Are You Ready for the 2019 Canada Pension Plan Increase?

Posted by Judith Mewhort on Sep 13, 2018 9:00:00 AM
Find me on:

Starting in January 2019, the Canada Pension Plan (CPP) will kick off a 7-year enhancement process, bringing major changes for employers and employees alike. Today, CPP benefits replace about 25% of employees’ pre-retirement income up to an annual maximum. But under the revised plan, they’ll replace closer to 33%.

What does this mean for you as an employer? In this blog, we’ll outline the key changes that lie ahead and what you can do to prepare for them.

canada-pension-plan-increase

What Are the Major Changes to CPP?

Eligibility guidelines for CPP will stay the same under the new plan. However, the amount employees and employers contribute will increase, and these higher contributions will result in higher benefits. This expansion will be gradually implemented in two phases over the next seven years.   

Download our white paper to learn how the right benefits advisor can help you  strengthen your team>>

Phase 1 - Increasing Employee and Employer Contributions

Currently, employees and employers both pay 4.95% of their annual salary to CPP, up to a maximum of $2,593.80 per year. Starting at the beginning of 2019 and extending over the next five years, employee and employer contributions to CPP will slowly rise. By the end of Phase 1, individual contributions will have increased from 4.95% to 5.95% annually, and total contributions from 9.9% to 11.9%.

2019-cpp-changes

However, it’s important to know that these changes won’t apply to all income. The rates apply only to earnings between $3,500 and the maximum pensionable earnings per year. In 2018 the maximum pensionable earnings is $55,900. The maximum is increased each year to reflect inflation and other factors.  

Phase 2 - Adding Extra Contributions for Those With Higher Salaries

A second tier of the expansion program will be introduced over a 2-year period starting in 2024. This next phase will introduce an additional contribution rate, which is expected to be 4% for both the employer and the employee.

This second rate will only apply to people whose salary is higher than the expected pensionable earnings. It will also be subject to an upper earnings limit, which is anticipated to be $82,700 in 2025.

This means that, under the revised CPP, the total contribution rate will be 11.9% on earnings up to the original earnings limit and 8% for earnings within the additional earnings range.

Is Your Company Ready for the Upcoming Changes to CPP?

With these major changes just around the corner, businesses are struggling with how to handle the costs of the additional contributions they’ll have to make.

As an employer, it’s important to start thinking about how to accommodate the increased financial strain the CPP expansion will bring. Will you need to adjust payroll costs in order to meet higher contribution rates? Should you make amendments to your company’s retirement and health benefits plans?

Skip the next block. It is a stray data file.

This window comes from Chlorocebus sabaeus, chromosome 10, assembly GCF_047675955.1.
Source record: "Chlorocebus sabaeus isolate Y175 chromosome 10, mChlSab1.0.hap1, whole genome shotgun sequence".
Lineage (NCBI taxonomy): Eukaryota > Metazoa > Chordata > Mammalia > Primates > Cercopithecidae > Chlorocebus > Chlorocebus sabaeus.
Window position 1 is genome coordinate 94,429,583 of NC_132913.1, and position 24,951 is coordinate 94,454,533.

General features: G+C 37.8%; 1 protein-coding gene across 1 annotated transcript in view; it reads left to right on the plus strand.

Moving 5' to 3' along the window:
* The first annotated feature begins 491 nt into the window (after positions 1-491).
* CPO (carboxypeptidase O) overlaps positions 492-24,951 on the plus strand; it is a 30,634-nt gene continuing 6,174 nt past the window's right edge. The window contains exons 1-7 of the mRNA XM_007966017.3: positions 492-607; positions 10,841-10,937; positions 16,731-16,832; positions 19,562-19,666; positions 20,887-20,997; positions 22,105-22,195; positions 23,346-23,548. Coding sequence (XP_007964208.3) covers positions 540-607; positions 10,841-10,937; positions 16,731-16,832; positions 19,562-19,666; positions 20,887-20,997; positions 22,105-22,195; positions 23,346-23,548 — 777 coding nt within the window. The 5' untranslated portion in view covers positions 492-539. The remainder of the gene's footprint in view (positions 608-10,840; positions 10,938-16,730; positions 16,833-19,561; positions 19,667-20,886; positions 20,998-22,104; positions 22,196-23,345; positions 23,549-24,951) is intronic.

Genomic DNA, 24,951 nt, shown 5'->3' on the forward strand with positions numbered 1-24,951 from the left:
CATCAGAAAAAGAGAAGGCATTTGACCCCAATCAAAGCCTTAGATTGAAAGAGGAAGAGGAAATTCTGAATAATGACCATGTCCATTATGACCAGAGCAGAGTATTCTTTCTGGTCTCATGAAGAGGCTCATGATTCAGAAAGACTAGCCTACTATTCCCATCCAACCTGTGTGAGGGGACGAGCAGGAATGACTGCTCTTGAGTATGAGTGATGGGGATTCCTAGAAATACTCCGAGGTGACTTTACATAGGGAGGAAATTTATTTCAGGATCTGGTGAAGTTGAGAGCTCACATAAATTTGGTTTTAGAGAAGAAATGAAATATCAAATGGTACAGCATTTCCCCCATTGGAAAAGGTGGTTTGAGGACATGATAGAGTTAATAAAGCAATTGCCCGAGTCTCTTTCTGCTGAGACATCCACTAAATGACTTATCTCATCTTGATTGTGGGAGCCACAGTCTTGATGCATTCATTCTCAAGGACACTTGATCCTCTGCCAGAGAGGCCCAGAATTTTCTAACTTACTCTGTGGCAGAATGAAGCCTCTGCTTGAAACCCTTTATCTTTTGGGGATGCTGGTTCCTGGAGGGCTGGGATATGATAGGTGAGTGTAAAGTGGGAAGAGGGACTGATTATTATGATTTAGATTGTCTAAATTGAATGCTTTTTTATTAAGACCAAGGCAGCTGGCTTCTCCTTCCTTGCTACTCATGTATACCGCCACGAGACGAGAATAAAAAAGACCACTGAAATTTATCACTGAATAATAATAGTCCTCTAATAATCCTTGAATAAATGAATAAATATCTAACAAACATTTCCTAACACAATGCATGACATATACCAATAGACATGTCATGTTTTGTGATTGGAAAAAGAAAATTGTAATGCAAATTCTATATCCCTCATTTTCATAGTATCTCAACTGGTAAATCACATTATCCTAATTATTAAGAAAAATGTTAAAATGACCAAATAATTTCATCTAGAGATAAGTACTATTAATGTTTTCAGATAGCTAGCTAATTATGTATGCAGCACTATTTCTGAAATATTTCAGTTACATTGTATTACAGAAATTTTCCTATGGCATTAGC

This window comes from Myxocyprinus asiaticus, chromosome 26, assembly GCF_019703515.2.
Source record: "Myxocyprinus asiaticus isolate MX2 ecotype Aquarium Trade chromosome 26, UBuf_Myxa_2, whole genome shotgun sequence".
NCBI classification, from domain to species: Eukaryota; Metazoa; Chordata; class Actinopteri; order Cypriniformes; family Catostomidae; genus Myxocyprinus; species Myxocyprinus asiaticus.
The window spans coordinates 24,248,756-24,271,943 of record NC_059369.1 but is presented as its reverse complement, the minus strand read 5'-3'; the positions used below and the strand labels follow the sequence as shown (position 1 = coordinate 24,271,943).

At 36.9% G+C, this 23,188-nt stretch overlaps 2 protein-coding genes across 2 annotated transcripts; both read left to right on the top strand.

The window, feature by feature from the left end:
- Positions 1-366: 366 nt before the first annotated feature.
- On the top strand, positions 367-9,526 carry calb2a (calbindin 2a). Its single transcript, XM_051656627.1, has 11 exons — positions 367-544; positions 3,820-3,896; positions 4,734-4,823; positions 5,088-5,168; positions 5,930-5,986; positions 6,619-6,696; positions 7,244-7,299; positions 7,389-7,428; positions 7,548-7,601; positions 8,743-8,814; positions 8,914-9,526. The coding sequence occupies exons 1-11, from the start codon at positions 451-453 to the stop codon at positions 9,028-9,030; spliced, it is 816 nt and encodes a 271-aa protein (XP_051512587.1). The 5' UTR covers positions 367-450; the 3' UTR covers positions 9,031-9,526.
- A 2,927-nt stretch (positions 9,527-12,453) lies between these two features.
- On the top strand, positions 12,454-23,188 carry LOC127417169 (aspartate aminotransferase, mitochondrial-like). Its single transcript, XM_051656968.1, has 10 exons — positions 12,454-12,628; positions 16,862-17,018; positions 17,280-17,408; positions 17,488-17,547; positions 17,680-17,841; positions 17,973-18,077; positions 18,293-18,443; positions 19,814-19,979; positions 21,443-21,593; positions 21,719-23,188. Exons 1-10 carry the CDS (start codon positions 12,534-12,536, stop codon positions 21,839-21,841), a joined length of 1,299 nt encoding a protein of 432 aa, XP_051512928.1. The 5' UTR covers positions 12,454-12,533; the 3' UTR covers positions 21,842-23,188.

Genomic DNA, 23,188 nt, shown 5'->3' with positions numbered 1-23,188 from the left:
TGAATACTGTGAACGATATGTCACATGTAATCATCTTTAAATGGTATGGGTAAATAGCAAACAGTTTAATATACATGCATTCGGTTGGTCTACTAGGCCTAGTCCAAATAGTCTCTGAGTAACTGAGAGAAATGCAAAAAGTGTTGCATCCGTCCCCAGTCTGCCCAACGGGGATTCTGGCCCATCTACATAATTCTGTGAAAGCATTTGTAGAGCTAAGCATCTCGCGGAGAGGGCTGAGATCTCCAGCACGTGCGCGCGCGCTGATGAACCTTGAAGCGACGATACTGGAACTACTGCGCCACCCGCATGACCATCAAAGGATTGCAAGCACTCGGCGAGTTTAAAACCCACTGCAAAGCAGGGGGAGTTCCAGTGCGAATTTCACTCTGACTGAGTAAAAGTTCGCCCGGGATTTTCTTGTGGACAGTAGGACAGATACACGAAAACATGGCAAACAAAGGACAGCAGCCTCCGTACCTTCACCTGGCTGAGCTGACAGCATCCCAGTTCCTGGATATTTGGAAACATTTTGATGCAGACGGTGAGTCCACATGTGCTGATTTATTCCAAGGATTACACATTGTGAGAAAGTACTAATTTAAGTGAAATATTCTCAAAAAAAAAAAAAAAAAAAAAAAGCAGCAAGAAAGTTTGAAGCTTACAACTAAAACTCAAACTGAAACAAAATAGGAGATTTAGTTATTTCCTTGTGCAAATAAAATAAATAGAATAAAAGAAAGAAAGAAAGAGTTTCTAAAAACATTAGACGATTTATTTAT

Your next steps will depend on several key factors.

Should You Integrate CPP Contributions Into Your Existing Employee Retirement Plan?

Most companies with defined contribution plans probably won’t need to integrate with the new CPP. But your company could still be affected, because individual member contributions may decrease after the 2019 expansion. This is because employees who start contributing more toward CPP will have to accept less take-home pay—an unappealing option for most people.

However, reducing contributions is not necessarily a good idea especially for older workers who may be unfairly impacted since they’ll have less time to accumulate the new rate. The upcoming CPP enhancements will be received on a pro-rata basis by those contributing today. Older workers will receive little in the way of additional retirement income. Today’s youth and future generations will benefit fully from the enhancements when the increase in CPP benefits take full effect in forty years.

On the other hand, if your company does choose to integrate CPP contributions with a pre-existing employee benefits plan, there are several ways you can balance out your costs. These include reducing salary increases, rethinking benefits coverage to be more tax efficient, and restructuring the plan to maintain the current contribution budget. If none of these strategies work for you, your best option is to plan and budget for the upcoming increases well in advance.

Final Thoughts

No matter what strategy you choose, remember that communication is key. Whether or not you choose to modify your existing benefits plan, it’s essential that you make the upcoming CPP changes clear to all of your employees. Understanding that the increase in CPP contributions will provide an increase in CPP benefits is key. By providing everyone with the information they’ll need to make smart, informed choices, you’ll ensure your team is ready to plan for the future—whatever it may bring.

Next Step:

Download our free resource: 7 Essential Tips When Selecting an Employee Benefits Advisor >>

It will help you learn how the right employee benefits advisor is good for business, and how to choose the best one.  

Topics: Retirement

Free Resource

7 Essential Tips When Selecting an Employee Benefits Advisor

Montridge 7 tips when selecting an employee benefits advisor white paper thumbnail

In this interview, learn what to look for when selecting a Benefits Advisor including their:

  • understanding of how to provide ROI 
  • depth of industry knowledge and experience

  • specialization or focus

    Get Free Resource

Subscribe to our Blog

Recent Posts